We all feel and understand the emotions that our dogs communicate on a day-to-day basis. When we return home from work, they’re there to happily greet us. When we pet them, they lay back and accept it with pure bliss. But what happens when our dogs start to exhibit signs of negative emotions. Do dogs experience the same level of depth when it comes to negative emotions, such as depressions? Let’s take a closer look at mental illness in dogs to better answer the question, do dogs get depressed?
Do Dogs Get Depressed? We Believe So…
The most important thing to know when it comes to dogs and depression is that we don’t have a full understanding of exactly what they feel or what they experience. As with many other issues, this is due to the fact that we can’t communicate with them. That being said, these animals do tend to exhibit many of the same behaviors that we do when we go through a depressive episode.
Some common symptoms of depression in dogs include:
- A change in appetite, with your dog eating less than they normally do or not eating at all
- A lack of interest in things that they would normally enjoy, such as playing with you or with their toys
- Unresponsiveness when you attempt to interact with them
- A change in sleeping patterns, with your pet sleeping considerably more than usual
- Urinating or defecating in the home, even if they’re trained and haven’t done this in a while
- Showing signs of agitation, disorientation, and confusion
- Body language like flattened ears or persistent licking of the paws
Depression in dogs can be concerning, but part of getting them the help that they need is making sure that you know what to look out for beforehand.
Why Might a Dog Begin Showing Symptoms of Depression?
Do dogs get depressed? Yes, but why? Much like it is with humans, there are certain triggers that can end up leading to the development of depression within pups. Some of the reasons your dog may be depressed include dealing with a major illness you may be treated or haven’t identified yet, major changes in their environment (such as moving to a new home), a lack of socialization with other pups, being left alone in isolation for too long on a day-to-day basis, grief due to the loss of another family pet or even their past owner, trauma (such as injury or abuse) or even a response to your own depression if something has happened in your life that has led to depression symptoms.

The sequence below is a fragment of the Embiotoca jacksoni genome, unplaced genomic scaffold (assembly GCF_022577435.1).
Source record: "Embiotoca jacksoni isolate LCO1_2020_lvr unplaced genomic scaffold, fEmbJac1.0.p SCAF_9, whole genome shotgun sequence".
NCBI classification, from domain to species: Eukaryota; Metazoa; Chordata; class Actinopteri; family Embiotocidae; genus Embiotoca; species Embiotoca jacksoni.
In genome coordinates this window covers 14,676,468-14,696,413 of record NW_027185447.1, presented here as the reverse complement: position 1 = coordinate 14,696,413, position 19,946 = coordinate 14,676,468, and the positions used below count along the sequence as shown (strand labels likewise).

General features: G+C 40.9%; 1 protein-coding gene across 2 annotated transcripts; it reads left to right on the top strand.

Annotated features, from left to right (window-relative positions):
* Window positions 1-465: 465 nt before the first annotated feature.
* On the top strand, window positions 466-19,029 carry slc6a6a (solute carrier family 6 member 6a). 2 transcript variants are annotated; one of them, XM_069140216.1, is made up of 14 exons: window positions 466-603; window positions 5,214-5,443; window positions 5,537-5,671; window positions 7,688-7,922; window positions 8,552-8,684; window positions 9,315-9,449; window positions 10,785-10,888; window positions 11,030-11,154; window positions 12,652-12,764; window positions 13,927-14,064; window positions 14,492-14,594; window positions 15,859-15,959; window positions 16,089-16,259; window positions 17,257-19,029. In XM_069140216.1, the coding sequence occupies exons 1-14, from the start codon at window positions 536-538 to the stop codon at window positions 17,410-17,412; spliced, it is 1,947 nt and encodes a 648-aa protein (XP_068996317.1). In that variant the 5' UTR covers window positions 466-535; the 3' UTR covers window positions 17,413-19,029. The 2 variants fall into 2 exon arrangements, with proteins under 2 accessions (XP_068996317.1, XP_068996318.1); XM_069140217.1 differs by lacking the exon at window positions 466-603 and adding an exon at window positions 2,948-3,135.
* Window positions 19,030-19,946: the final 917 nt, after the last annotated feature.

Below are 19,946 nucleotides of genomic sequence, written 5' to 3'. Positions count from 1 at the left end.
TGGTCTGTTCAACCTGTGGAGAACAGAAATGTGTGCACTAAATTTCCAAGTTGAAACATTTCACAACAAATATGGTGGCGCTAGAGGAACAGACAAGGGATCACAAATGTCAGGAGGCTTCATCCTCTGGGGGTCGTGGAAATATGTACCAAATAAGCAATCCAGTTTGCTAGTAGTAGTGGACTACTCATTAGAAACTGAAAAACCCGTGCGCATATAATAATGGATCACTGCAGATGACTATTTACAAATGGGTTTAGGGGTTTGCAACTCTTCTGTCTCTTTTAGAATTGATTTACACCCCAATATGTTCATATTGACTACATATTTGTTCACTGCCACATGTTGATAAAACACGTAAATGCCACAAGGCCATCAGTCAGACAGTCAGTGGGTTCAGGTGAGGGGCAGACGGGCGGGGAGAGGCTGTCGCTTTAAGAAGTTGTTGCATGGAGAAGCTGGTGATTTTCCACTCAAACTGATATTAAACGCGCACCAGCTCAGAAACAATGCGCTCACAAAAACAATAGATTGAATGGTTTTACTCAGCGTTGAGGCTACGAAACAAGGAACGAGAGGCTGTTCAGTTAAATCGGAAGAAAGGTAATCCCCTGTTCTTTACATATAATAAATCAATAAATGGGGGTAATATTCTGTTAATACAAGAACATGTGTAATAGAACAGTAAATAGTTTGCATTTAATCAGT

If you or your dog have gone through any of the above situations, take some time to reflect and see whether any of these may have spurred depression in your dog.
What Can I Do If My Dog Has Depression?
Now that we’ve addressed the topic of “do dogs get depressed”, we can start to look into some potential solutions that can get your dog back on track.
The first thing that any owner should do if they notice that their dog is showing signs of depression is to begin to engage them more. See if you can get your pup to play some games with you, eat, and get a bit more active than they’ve currently been. Sometimes, it’s as simple as spending more time with them to get them out of their rut. Just like humans, we need socialization and engagement when we’re down.
If you have a local dog park, doggy daycare, or even are thinking about getting another dog (although this may not be entirely recommended as a new dog could pose the same issues as those caused by a change in environment), try getting them to interact with other dogs and see whether or not that perks them up.
In some instances, you may find that your dog is not getting better with increased socialization and is instead staying the same or seemingly getting worse. In the event that their depression has not resolved itself, reach out to a vet. Some vets will prescribe antidepressants to try to stabilize your pup’s mood.
If you haven’t experienced depression yourself or used depression medication, it’s extremely important to know upfront that antidepressants are not a cure for depression. These types of medications are designed to help you achieve a more even mood. When supplemented with a normal routine and some of the activities listed above, you should see an improvement in your pup’s mental health and well-being. Under no circumstances should antidepressants be used as a cure without tackling some of the triggers we discussed earlier.
Although your dog’s depression can be concerning, there is hope out there to help them get better and recover from their negative emotions!
Dogs Do Get Depressed, But They Can Bounce Back
Answering the question, “do dogs get depressed?” can be relatively complex given the nature of depression and the different forms that it can take in any animal. However, the guide above will provide you with everything you need to know to better understand this mental illness and what can be done about it. If your dog is showing signs of depression, take the actions recommended above to help them get back into that happy puppy state that you know and love!